Students explore coding

Jade Warwick, Staff Writer

Expanding the demographics of girls in the field of coding and computer sciences is something that junior Ava Nolan wanted to do since she discovered the non-profit organization, Girls Who Code over two years ago. She first heard about the organization when they held an event at the Downers Grove Public Library.

She had the idea to bring awareness of coding, in the form of a club, to DGN when she had seen other girls have an interest in coding but weren’t considering a career in this field because of the stigma of girls in STEM.

The organization works to educate girls on how to code and encourages them to increase the number of girls in the computer science field. Currently, fewer than one of five computer science graduates are female according to the Girls Who Code website. The goal of bringing the organization to DGN is to promote students to explore the computer science field.

“I want to bring in an environment of inclusivity especially in the computer science field where most women feel like they can’t go into the field because it is a man’s job to do that kind of thing. This club is to support women and says, ‘You can do this,’” Nolan said.

Nolan invited junior Mia Scott to accompany her in getting the club started. Biology teacher, Erin Flanagan, was sought out by the two students and was asked to be the teacher sponsor of the club, even though she has no experience of coding herself.

“I am very interested in learning about it. My goal as an educator is, I want to support students in their passion. As the sponsor it’s my goal to help them develop that passion and lead it, even though I don’t know much about it,” Flanagan said.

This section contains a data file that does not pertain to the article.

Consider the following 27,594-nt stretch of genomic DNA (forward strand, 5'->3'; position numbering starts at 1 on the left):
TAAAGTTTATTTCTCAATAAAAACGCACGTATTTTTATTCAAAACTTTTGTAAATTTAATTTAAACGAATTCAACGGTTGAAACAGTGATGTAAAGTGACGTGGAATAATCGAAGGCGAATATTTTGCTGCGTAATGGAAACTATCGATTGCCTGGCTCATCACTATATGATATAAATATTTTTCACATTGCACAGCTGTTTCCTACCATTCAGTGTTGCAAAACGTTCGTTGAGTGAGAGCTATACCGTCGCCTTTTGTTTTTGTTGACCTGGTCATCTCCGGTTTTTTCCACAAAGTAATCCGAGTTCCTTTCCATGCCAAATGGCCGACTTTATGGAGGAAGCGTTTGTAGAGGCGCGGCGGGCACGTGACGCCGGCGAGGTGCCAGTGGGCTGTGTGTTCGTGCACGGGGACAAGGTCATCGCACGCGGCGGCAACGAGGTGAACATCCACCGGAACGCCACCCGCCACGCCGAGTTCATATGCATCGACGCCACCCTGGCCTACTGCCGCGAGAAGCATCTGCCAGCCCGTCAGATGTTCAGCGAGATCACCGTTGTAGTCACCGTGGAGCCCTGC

Similar to exploring the female aspects of science, Flanagan is also a sponsor for the club Women in STEM.

“The two clubs would work together on a lot of things and I think the interests would feed off of each other, that the Girls Who Code club would draw in some girls from the Women in STEM club. It also may open up to girls that are just interested in coding,” Flanagan said.

The program focuses on teaching students to code no matter the amount of experience they have. At the club they start with the basics of coding and work up to being able to work on their own individual projects. However girls with experience are encouraged to join as well.

“Even if you do have coding experience, it’s always good to brush up and make sure you have a solid foundation. If you don’t know how to code, it’s the perfect program for you,” Scott said.

If the club gets approval, the leaders and club sponsor are looking forward to starting their meetings during the second semester. Nolan is hopeful that the club will be approved and will gain popularity.